Agent Cole Turner has seen a lot of strange things; when you study conspiracy theories for the FBI, it just comes with the territory. But then he’s faced with what seems like validation of one of those conspiracy theories, and shortly afterward, he meets a woman with Xs for eyes. Then he’s recruited into the Department of Truth, a secret government agency dedicated to preserving the truth despite the evolution of popular belief. But are they actually the good guys? Cole’s world continues to pull out from under him, the deeper he gets into all of this. 

What hits first with this comic is the art. It is incredible, strange, and distinctive, making it the perfect accompaniment to the story. It’s strongly reminiscent of David W. Mack’s work (check out Kabuki to get an idea of his style), with dreamlike swirls and heavy textures that make everything feel surreal. In The Department of Truth’s case, the art flexes with the story, sometimes looking like an old tape recording that’s maybe a little burned from exposure to light, or a nightmare sequence inside Cole’s mind, or capturing the righteous rage of a right wing pundit. It captures emotions like rage and fear beautifully, though sometimes misses a bit with quieter moments. 

And on that note, there are some things to consider with this comic. It deals in conspiracy theories, and is set in the last year or so, meaning that things like the Sandy Hook shooting are referenced, as are figures like Rush Limbaugh and Alex Jones. It examines what makes people think that way, and it’s not delicate about it. This comic is pretty hard-hitting about the kinds of people who believe things like the “birther” conspiracy that Obama isn’t a natural born US citizen, and why those people might want that to be true. There are a lot of ethical questions raised, really, and the comic uses Cole well to explore them, but that doesn’t make it easier to read. As such, the comic could be subject to some community upset, depending on your library’s makeup. There are also references to pedophilia and the Satanic Panic, with its related theories.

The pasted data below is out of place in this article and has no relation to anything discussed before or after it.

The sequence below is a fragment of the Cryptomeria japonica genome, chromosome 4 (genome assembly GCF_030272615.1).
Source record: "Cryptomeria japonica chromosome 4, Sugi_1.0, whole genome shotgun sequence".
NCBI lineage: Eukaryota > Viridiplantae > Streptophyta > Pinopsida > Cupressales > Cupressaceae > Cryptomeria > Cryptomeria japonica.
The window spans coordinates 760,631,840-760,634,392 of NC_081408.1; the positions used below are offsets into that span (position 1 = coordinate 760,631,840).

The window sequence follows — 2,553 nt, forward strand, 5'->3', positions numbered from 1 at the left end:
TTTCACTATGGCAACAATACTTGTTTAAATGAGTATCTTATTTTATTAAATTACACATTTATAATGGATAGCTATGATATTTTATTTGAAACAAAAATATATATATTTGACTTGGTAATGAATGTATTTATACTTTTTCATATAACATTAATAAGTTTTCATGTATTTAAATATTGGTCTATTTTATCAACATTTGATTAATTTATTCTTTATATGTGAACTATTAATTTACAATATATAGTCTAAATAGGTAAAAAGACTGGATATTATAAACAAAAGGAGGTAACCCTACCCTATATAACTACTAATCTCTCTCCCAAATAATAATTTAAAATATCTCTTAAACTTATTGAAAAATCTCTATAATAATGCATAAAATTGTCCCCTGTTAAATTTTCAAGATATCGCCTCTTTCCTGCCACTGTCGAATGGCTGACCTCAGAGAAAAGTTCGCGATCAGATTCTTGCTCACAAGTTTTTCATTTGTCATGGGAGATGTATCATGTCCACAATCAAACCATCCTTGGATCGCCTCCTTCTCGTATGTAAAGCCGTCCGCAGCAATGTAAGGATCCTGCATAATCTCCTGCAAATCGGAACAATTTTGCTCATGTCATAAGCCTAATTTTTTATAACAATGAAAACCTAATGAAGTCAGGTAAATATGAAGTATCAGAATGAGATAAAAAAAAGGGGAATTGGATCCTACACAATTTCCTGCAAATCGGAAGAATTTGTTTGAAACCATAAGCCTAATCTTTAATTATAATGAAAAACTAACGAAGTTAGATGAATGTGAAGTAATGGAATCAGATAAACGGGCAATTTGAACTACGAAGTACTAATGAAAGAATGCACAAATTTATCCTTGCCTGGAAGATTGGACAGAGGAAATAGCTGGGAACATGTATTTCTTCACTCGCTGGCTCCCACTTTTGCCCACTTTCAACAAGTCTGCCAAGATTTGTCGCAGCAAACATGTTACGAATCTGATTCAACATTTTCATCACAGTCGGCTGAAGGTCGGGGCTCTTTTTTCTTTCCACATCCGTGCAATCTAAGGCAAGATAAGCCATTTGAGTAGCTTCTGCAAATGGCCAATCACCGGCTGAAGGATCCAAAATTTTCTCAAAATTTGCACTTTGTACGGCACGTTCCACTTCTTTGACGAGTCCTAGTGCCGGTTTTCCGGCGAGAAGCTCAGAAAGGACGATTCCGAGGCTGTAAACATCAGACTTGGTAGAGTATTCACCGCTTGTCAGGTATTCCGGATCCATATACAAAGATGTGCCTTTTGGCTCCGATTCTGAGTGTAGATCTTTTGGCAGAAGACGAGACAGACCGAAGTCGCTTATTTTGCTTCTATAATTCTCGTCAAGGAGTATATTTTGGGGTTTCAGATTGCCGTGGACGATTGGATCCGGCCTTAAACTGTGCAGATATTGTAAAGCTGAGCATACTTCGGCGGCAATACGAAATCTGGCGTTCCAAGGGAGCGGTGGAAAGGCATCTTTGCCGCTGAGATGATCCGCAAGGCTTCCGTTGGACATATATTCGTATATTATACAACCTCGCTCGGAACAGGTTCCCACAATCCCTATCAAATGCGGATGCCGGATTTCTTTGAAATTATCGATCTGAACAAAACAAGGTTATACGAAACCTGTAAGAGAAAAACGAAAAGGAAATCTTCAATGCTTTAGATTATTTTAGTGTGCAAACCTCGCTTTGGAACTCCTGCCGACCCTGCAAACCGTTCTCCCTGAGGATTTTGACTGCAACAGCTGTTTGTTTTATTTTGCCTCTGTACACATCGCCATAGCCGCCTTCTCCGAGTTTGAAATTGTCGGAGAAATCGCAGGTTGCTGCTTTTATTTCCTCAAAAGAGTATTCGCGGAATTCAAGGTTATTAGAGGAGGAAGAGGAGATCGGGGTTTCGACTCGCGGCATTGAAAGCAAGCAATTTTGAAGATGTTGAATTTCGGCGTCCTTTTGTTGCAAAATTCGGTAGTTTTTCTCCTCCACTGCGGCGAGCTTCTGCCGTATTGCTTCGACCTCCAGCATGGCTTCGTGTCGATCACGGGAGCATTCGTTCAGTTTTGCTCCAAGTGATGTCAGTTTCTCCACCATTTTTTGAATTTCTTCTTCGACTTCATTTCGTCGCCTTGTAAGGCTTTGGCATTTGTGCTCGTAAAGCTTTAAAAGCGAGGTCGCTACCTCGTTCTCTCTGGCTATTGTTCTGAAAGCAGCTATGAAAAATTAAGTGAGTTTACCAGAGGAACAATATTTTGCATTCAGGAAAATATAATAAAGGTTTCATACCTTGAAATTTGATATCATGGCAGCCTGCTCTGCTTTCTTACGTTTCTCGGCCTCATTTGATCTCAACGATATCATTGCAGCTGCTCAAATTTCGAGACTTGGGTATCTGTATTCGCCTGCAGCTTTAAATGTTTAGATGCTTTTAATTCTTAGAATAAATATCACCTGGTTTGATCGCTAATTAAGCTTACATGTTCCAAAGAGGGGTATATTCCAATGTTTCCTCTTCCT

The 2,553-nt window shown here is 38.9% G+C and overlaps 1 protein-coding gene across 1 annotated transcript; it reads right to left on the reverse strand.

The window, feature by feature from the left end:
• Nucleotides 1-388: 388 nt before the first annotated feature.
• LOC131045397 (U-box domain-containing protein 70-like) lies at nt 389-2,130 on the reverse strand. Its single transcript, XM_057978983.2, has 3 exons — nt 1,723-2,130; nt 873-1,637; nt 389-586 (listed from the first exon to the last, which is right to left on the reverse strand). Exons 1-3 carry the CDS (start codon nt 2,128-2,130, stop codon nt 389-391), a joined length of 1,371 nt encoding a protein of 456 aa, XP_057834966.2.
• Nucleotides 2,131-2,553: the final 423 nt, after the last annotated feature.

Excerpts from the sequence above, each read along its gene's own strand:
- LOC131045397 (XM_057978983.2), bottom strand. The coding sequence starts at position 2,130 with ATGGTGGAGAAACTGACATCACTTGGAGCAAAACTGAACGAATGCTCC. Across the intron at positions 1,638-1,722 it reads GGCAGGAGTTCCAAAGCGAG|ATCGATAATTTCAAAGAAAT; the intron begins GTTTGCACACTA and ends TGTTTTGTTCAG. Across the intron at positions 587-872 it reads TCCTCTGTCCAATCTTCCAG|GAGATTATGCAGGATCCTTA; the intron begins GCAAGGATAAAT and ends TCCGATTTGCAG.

That being said, The Department of Truth is absolutely worth reading and adding to your collection. It’s a fantastic addition to the government conspiracy/spy genre, and the writing is phenomenal. The reader is falling down the rabbit hole with Cole as he uncovers more and more layers to what may or may not be the truth. The narrative weaves so many classic and new conspiracy theories together, creating a horrifying and believable story (to a certain degree of course). It does rely on the reader knowing a lot of context though, because as I mentioned earlier events and people aren’t named, which is a smart choice for multiple reasons, but means there’s more inference for the reader to make. 

The Department of Truth is a fantastic choice for an adult graphic novel collection, and a great suggested reading option for fans of true crime and spy media, especially if they liked the more morally difficult options in those genres. Because it is an intense read, I can’t say I’d recommend it to everyone, but it would be great for fans of series like Lady Killer or Stillwater as well. 

The Department of Truth, vol. 1: The End of the World 
By James Tynion IV
Art by Martin Simmonds
Image Comics, 2021
ISBN: 9781534318335
Publisher Age Rating: M
Series ISBNS and Order

NFNT Age Recommendation: Adult (18+), Older Teen (16-18)
Character Representation: Gay

  • Shannan

    | She/They Teen Services Librarian, San Antonio Public Library

    Features Writer

    Shannan waffled between English professor and librarian as career choices for all of college; eventually librarian won. She is a Teen Services Librarian with the San Antonio Public Library. When not running TTPRG games for their teens or teaching them how to bake, she's doing what she can to promote comics to anyone who will listen. At home they're likely deep in the middle of their latest cosplay project or watching B movies with her husband, while generally pushing the cats out of the way.

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